RESALE home prices continue to head north in tandem with pricier new launches in the second quarter, as the latest DTZ Research report shows steeper gains across all segments of the property market.
Industry experts cite various reasons for this upward price trend as the effect of January's cooling measures begins to wane.
DTZ's head of South-east Asia research, Ms Chua Chor Hoon, said asking prices of resale homes are continuing to trend upwards as sellers benchmark their home prices against those of new launches.
But with more caution in the market due to the expectation of housing policy reviews after the elections and as price resistance increases, the pace of price gains is likely to moderate for the rest of the year, she added.
Mr Tan Kok Keong, OrangeTee's head of research and consultancy, added that the resale market is driven mainly by owner-occupiers, and they are now back in the market after the initial knee-jerk reaction to the cooling measures.
Cushman & Wakefield's senior manager of Asia-Pacific research, Mr Ong Kah Seng, said the overall price increase could be partly attributed to buyers snapping up resale properties, as such homes are cheaper alternatives to new sales.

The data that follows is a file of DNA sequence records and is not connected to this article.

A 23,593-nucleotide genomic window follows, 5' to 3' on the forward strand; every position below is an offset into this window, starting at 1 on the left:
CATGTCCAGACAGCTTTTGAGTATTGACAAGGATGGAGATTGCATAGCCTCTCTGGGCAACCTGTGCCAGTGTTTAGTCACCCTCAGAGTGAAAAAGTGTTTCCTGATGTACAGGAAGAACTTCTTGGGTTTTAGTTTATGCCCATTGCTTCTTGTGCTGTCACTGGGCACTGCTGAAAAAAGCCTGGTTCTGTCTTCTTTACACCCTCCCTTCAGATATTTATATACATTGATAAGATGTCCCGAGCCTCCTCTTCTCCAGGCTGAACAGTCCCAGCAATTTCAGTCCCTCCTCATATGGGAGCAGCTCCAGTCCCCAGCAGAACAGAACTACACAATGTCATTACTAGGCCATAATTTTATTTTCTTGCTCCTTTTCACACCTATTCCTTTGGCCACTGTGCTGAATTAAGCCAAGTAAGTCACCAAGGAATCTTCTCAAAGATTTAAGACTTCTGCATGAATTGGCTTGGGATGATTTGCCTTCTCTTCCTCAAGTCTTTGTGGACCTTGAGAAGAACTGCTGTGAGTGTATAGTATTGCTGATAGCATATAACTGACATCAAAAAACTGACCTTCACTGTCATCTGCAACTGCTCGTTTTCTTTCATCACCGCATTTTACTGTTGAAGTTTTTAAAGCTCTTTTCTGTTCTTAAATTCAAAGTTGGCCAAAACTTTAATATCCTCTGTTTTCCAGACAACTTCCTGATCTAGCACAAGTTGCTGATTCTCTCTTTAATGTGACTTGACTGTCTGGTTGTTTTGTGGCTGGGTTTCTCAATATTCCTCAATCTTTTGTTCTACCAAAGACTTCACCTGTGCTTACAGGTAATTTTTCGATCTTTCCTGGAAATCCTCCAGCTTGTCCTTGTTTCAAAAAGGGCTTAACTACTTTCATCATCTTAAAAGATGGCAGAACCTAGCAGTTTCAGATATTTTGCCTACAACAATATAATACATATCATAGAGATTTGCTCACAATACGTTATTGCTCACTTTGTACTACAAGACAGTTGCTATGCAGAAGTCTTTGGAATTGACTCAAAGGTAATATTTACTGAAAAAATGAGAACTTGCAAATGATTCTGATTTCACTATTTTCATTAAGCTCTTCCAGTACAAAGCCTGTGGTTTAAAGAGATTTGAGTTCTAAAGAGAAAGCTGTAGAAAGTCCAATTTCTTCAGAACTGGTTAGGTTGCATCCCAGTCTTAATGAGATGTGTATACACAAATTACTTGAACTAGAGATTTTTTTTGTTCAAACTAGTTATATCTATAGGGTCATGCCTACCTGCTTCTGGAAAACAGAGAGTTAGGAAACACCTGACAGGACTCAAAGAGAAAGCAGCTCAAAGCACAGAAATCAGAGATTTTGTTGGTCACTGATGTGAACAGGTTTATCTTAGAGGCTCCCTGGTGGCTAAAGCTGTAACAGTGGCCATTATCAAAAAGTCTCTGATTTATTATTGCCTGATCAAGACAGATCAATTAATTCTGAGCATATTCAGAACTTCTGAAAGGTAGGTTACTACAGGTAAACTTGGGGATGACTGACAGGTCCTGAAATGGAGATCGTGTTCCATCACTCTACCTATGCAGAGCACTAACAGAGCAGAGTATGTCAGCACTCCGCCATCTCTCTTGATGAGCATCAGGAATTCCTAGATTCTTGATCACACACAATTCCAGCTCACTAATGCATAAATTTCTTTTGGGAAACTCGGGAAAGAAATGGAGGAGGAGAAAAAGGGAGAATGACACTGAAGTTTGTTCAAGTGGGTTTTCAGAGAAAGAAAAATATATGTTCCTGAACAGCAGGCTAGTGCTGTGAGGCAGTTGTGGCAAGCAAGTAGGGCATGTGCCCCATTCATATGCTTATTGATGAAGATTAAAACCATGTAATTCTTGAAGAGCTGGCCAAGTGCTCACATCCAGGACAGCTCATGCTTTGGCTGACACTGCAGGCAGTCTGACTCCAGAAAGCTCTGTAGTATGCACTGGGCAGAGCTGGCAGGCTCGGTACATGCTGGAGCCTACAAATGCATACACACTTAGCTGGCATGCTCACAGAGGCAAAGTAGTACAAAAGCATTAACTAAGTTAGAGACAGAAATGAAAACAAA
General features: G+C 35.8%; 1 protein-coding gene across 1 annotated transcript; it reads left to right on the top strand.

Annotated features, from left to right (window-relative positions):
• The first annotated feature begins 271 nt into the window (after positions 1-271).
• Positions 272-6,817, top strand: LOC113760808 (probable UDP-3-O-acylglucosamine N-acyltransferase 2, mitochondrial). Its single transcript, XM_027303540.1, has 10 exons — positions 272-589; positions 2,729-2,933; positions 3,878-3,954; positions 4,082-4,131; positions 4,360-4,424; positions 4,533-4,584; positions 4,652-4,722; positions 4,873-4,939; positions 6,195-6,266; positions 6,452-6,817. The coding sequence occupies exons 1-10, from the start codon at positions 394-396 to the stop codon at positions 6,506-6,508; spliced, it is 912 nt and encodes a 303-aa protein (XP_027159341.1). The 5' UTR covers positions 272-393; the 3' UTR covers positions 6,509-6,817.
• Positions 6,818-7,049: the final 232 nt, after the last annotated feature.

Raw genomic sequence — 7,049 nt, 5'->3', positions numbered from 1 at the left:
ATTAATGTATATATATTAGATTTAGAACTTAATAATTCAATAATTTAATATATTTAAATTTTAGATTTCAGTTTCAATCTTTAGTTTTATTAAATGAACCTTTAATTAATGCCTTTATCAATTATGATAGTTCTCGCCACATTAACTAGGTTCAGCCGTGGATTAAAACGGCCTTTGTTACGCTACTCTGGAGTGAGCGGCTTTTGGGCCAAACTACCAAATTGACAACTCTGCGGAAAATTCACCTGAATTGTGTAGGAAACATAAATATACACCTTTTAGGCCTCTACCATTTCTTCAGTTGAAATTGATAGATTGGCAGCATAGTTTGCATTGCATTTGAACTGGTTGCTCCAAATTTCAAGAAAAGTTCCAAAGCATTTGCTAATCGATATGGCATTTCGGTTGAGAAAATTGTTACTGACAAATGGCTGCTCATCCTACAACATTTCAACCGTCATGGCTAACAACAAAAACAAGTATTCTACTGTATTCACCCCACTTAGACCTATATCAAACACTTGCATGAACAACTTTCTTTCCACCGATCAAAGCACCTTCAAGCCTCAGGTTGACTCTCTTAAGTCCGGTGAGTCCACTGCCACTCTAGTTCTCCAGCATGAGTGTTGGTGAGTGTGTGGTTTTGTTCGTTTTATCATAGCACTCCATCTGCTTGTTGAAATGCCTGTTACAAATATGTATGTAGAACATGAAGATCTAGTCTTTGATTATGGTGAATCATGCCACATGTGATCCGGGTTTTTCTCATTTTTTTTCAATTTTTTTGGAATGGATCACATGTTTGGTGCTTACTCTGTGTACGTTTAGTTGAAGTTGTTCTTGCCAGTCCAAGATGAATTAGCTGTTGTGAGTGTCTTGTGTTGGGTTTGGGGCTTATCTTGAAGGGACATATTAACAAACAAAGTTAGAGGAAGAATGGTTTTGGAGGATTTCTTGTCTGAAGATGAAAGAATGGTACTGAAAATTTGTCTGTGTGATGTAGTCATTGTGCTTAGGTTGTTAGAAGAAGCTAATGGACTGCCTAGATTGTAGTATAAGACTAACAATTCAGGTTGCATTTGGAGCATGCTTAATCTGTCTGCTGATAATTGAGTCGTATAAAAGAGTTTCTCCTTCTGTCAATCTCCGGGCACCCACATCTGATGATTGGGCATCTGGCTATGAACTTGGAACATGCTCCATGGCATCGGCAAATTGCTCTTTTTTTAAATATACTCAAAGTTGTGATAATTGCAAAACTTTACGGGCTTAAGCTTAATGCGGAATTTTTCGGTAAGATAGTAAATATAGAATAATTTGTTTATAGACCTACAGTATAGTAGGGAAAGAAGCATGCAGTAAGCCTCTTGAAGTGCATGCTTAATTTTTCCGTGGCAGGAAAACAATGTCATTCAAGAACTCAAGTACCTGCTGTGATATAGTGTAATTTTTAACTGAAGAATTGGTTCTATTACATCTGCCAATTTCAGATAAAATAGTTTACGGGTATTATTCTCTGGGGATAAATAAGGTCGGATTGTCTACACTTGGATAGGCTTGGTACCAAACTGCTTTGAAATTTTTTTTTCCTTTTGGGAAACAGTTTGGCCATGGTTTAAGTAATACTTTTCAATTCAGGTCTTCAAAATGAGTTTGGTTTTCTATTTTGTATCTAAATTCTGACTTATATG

Resale homes are also more attractive to some buyers as they offer immediate occupation or an instant rental income stream.
'The overall 2.5 per cent May price increase, however, does not reflect that the previous round of measures was ineffective, as this increase follows after consecutive months of subdued price gains following the cooling measures in January,' he added.
Suburban leasehold condos saw the largest jump, with prices rising by 3.9 per cent in the second quarter, from the previous quarter. This is a significant increase from the 0.8 per cent seen in the first quarter of the year, DTZ's analysis found.
Freehold condos in the prime districts of 9, 10 and 11 and luxury condos also registered higher quarterly resale prices, with a 3.3 per cent and 1.7 per cent gain respectively, against the rather flat prices in the previous quarter.
A monthly index by the National University of Singapore (NUS) has found resale prices of completed non-landed homes strengthening by 2.5 per cent last month compared with April's prices.
This also represented a faster pace of price increase as April's gain was a more subdued 1.1 per cent. While central home prices rose by 3.5 per cent, non-central home prices inched up by 1.7 per cent.
Cushman's Mr Ong viewed the higher price increases for central homes in the NUS index as possibly 'encouraging rather than cautionary' as this is the only segment with prices yet to return to their previous peak in 2008.